Manager Charlie Manuel also isn't paying attention to the odds; he just has a good feeling that his team can win the series. "I haven't seen any team this year that I thought was just definitely better than us," Manuel said. "I respected the Brewers and Dodgers and knew they had good teams, but I also felt we were capable of beating them. The Rays have a good team, too. They've done a great job here, and I respect that, but I also feel that we are capable of beating them. I feel really good about our club, the way we've been playing, and what we've accomplished."
Procrastinating might even be working to the Philadelphia's advantage. Almost to a man, they feel that they are now playing their best baseball of the year. "You saw flashes of it at various points of the season, there would be bits and pieces where we would play very well for a while," Phillies closer Brad Lidge said. "There is no doubt, though, that this is the best we've played over a sustained period. We've really been playing well in all phases of the game. We're really very balanced right now. It's been fun to watch, and fun to be a part of it."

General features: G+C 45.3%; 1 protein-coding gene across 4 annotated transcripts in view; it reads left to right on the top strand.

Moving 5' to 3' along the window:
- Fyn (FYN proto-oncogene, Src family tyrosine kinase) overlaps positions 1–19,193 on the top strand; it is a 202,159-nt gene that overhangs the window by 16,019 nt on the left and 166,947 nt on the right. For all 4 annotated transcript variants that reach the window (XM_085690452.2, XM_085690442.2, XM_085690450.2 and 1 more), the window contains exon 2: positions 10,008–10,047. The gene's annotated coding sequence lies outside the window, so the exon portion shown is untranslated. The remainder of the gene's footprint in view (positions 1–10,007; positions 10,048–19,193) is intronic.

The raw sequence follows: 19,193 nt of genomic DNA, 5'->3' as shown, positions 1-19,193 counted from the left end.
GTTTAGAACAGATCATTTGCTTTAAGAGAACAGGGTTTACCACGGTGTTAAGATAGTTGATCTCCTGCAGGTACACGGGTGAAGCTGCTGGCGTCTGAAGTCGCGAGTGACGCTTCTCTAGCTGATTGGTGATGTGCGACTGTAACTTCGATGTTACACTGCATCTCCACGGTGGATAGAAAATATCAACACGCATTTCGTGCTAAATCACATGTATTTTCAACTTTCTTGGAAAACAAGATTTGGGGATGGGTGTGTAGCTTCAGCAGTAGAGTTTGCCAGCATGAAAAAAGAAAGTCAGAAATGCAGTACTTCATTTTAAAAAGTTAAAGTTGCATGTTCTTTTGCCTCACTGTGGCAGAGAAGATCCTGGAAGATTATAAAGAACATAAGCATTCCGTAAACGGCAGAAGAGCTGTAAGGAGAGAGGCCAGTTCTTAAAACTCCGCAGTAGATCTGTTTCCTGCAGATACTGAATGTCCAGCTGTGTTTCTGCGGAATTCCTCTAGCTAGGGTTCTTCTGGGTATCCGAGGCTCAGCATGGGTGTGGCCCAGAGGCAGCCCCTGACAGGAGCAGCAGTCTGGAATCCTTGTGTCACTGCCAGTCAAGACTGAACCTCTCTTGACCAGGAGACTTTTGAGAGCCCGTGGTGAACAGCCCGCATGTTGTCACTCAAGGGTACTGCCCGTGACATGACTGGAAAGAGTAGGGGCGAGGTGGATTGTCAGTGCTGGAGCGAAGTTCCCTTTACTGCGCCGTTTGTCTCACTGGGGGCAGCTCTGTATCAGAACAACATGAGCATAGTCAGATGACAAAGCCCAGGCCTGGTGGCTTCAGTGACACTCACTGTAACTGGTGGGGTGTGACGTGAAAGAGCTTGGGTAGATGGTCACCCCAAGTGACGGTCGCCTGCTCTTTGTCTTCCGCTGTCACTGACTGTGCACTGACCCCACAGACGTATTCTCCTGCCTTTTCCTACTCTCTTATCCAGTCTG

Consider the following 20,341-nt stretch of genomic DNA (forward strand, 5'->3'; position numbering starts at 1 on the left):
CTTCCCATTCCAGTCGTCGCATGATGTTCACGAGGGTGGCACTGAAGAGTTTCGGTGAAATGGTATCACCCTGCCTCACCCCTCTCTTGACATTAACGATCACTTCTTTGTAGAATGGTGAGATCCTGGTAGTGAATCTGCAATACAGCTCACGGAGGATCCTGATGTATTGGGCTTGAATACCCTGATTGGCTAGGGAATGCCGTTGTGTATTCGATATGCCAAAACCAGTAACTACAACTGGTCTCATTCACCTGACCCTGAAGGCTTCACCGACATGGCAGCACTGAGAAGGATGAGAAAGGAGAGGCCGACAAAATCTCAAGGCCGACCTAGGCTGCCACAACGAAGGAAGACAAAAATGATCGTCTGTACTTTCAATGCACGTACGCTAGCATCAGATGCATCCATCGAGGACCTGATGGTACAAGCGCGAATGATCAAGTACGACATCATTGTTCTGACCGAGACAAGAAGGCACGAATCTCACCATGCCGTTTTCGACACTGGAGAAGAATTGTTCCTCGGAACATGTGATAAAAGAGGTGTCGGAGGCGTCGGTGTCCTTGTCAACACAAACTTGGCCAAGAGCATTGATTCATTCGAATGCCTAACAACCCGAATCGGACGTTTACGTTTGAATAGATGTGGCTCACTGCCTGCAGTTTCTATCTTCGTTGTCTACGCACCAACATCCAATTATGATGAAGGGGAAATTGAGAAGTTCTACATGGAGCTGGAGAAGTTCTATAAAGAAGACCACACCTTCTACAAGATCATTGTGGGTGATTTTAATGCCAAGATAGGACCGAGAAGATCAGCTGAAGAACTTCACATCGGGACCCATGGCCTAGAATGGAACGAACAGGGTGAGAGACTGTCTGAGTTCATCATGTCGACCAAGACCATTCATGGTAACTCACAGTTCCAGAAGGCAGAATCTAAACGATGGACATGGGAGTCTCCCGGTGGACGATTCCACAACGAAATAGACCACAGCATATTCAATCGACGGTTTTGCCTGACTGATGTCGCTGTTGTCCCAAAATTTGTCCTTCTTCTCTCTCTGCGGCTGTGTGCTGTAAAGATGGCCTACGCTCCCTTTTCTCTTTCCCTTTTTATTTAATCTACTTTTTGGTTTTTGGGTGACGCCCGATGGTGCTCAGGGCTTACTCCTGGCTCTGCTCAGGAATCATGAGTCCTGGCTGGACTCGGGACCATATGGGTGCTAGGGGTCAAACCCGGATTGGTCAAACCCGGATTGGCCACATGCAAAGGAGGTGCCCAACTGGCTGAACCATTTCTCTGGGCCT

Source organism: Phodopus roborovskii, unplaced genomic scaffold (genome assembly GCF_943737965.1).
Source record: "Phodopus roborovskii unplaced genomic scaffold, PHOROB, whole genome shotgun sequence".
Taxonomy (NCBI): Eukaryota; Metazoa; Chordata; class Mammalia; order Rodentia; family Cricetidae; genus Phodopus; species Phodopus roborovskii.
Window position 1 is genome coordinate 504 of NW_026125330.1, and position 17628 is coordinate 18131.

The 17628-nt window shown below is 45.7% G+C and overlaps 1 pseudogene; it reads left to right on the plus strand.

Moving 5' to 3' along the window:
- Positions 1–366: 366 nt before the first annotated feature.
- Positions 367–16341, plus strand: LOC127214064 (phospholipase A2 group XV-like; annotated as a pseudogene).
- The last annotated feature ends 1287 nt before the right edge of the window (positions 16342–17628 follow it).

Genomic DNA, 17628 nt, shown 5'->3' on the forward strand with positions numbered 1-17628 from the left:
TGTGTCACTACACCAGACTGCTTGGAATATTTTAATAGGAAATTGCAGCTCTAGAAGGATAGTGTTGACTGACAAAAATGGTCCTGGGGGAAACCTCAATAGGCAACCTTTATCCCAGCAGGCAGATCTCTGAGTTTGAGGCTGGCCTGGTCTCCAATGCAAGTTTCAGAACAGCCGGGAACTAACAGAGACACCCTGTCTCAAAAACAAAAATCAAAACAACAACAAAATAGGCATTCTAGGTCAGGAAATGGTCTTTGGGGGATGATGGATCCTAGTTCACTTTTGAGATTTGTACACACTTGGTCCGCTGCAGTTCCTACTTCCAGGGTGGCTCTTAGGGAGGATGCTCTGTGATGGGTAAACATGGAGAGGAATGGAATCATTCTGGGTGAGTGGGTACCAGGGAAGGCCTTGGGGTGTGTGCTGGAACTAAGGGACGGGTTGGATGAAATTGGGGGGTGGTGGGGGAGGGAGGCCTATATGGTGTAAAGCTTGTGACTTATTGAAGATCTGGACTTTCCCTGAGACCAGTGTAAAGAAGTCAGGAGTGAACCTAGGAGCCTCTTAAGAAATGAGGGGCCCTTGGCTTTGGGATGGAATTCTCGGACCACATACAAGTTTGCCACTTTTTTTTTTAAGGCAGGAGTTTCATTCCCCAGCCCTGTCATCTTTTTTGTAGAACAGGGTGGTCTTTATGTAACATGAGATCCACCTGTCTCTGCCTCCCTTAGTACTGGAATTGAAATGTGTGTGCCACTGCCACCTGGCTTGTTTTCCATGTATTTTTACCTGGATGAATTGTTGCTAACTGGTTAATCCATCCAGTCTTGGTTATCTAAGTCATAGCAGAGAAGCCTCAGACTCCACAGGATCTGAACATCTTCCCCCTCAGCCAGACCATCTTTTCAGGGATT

The key to the Phillies' success has been the strong performance of their pitching staff this season, and the offense finished eighth in the major leagues with an average of 4.94 runs per game. With three superstars in their lineup in second baseman Chase Utley (.308 EqA), first baseman Ryan Howard (.291), and shortstop Jimmy Rollins (.282), this came as no surprise. Werth (.297) and left fielder Pat Burrell (.296) have also had good years, while center fielder Shane Victorino (.277) has been a solid contributor as well.
The pitching staff was a surprising fifth in the majors in runs allowed at 4.20 a game, with left-hander Cole Hamels emerging as the staff ace with 7.1 SNLVAR, and ageless lefty Jamie Moyer posting a 5.0 mark. Right-hander Brett Myers finished with 3.5 despite taking a month-long detour to the minor leagues at midseason in order to get back on track after an awful start to a season in which he had moved back into the rotation after spending most of last season as the closer. Right-hander Joe Blanton was a bit of a disappointment after being acquired in a trade from the Athletics in mid-July, but he came on strong at the end of the year to add 1.2 SNLVAR.